Today’s reading: Sustainable ICT in higher education

Posted on January 27, 2009

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Peter James and Lisa Hopkinson have released their mammoth study on Sustainable ICT in Further and Higher Education

The report summarises a survey, a footprinting of University of Sheffield, several workshops, and a lot of literature.     Here’s my notes on the preamble through Chapter 1.

The topic of sustainable ICT – ie the economic, environmental and social impacts of information and communication technologies – is at the intersection of two trends that are having a profound effect on further and higher education:

The sector’s growing reliance on ICT, and 

The growing pressures for it to do more to mitigate the environmental and social impacts of its activities

Almost all respondents to a survey we conducted felt that it is important to make ICT more sustainable, and three quarters stated that it is very important.

The report wades through a lot of often conflicting research to summarise, for example:

ICT has a surprisingly heavy environmental footprint – a typical European office PC and monitor contains around 20kg of materials, and generates 66kg of waste and 1,096kg of CO2 during its lifetime.

 

The report is influenced by Madden and  Weißbrod’s  Connected – ICT and sustainable development (see earlier post)

If we develop and apply ICT badly, it could add to the world’s problems. It could devour energy and accelerate climate change, worsen inequality for those who do not have access and increase pollution and resource use by encouraging ever more frenetic consumerism. 

If we apply ICT well, the rewards could be enormous. It could help to enhance creativity and innovation to solve our problems, build communities, give more people access to goods and services and use precious resources much more efficiently.  – Madden and Weißbrod, 2008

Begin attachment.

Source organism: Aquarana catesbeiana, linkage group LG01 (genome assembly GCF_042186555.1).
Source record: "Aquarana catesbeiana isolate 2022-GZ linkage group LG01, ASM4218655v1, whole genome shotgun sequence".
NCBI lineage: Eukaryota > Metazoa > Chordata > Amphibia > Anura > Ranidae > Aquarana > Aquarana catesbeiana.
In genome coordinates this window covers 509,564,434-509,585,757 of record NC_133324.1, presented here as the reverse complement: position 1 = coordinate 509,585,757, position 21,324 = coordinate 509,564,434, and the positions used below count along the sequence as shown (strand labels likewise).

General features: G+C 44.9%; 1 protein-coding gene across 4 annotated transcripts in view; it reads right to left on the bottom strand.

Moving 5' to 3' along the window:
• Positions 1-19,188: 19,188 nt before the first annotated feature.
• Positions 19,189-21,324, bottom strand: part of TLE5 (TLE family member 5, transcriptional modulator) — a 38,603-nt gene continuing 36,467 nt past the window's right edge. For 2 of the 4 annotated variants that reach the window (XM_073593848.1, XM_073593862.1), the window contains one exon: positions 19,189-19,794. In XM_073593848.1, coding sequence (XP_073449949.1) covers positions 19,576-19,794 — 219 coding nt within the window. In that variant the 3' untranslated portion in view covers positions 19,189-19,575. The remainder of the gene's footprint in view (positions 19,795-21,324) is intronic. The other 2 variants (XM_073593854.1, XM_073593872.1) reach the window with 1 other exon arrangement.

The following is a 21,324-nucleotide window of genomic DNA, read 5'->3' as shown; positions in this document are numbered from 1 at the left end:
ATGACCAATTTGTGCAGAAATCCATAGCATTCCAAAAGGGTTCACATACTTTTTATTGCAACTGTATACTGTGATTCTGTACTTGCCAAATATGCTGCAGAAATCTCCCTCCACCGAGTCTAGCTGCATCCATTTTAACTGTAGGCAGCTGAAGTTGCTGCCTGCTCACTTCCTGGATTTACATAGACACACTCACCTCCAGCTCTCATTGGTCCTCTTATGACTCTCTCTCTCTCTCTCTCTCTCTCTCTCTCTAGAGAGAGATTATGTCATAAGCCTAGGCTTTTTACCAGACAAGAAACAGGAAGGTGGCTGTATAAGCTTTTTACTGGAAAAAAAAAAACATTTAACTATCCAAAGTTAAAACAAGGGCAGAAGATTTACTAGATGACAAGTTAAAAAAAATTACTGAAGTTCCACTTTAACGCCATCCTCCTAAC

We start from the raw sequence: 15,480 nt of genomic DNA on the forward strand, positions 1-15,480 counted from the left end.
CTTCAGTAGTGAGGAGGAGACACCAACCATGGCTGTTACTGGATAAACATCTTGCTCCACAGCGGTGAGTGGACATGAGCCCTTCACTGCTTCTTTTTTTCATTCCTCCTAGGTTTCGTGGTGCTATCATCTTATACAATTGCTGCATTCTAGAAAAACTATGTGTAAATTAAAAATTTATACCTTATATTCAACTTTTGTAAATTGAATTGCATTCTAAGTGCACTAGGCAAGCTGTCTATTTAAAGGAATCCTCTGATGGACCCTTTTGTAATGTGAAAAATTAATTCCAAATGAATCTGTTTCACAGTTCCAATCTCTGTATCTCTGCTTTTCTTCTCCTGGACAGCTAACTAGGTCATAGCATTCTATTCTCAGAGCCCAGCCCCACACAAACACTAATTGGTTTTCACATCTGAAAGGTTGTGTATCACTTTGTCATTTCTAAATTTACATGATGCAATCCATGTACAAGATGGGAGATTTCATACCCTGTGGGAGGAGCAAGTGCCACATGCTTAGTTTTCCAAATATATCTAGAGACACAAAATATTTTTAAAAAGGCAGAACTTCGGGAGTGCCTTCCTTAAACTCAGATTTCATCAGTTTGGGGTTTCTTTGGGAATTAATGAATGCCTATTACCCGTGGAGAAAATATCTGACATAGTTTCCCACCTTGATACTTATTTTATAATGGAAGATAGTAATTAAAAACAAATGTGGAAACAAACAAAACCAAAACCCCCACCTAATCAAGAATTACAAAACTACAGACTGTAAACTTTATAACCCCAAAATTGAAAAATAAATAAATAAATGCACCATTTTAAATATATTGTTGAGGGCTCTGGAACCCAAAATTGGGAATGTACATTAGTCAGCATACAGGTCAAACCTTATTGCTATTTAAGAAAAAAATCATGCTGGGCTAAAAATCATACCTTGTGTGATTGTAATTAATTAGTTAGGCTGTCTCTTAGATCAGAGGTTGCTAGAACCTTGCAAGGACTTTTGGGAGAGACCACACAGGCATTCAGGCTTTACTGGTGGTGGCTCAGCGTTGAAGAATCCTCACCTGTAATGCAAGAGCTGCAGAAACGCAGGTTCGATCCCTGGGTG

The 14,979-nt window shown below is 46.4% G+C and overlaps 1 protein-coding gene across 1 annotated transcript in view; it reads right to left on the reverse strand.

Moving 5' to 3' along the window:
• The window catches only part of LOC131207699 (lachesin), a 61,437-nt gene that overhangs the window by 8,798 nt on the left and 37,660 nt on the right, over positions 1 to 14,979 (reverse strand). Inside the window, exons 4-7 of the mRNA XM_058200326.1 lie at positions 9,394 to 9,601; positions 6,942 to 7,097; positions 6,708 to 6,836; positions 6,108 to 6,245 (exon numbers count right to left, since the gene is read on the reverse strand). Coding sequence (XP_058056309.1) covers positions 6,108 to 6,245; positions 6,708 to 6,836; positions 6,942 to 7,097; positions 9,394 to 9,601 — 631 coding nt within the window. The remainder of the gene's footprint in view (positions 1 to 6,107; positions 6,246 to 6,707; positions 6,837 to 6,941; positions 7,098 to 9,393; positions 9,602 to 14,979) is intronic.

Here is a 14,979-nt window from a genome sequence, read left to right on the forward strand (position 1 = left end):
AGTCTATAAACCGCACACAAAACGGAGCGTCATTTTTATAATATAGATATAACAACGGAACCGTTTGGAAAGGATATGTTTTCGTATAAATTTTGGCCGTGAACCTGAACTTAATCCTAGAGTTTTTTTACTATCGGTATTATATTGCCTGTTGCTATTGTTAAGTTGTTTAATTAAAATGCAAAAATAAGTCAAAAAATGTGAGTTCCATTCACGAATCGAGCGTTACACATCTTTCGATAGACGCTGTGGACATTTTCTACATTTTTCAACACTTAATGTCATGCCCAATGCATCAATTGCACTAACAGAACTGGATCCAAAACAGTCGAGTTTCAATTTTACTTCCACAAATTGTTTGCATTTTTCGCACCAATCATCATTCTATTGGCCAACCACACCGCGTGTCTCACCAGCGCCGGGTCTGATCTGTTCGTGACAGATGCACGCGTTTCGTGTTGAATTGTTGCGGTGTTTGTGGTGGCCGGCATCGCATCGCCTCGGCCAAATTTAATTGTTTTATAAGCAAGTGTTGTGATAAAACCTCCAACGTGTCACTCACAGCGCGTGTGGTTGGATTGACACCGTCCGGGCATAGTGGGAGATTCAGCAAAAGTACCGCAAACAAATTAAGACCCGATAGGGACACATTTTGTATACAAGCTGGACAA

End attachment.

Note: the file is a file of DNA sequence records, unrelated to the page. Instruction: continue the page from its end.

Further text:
They describe ICT and sustainablity as a “double edged sword”:

This ambiguity also applies within the context of further and higher education…ICT is already supporting more effective learning, research and administration; enabling greater access and a better student experience; and minimising energy consumption and environmental impacts. But other pages also demonstrate a pattern of growing ICT-related energy consumption, and some doubts about the value and/or effectiveness of a number of ICT applications.

 

Although there is a strong focus on reducing harm, James and Hopkinson give considerable space to maximising beneficial ICT applications:

The energy consumption of buildings can be greatly reduced by making them more intelligent. And ‘dematerialisation’ can substitute carbon-intense activities such as meetings, or teaching sessions involving travel, with low carbon equivalents, such as videoconferencing

The report places ICT in the context of higher education systems:

Sustainable IT is not achieved overnight, but requires long-term commitment and change. This in turn requires its embedding into activities and systems, both within IT departments and in other areas of the institution. 

and begins to examine the drivers for this (there’s lots more in chapter 2)

The topic of sustainable ICT – ie the economic, environmental and social impacts of information and communication technologies – is at the intersection of two trends that are having a profound effect on further and higher education:

The sector’s growing reliance on ICT, and

The growing pressures for it to do more to mitigate the environmental and social impacts of its activities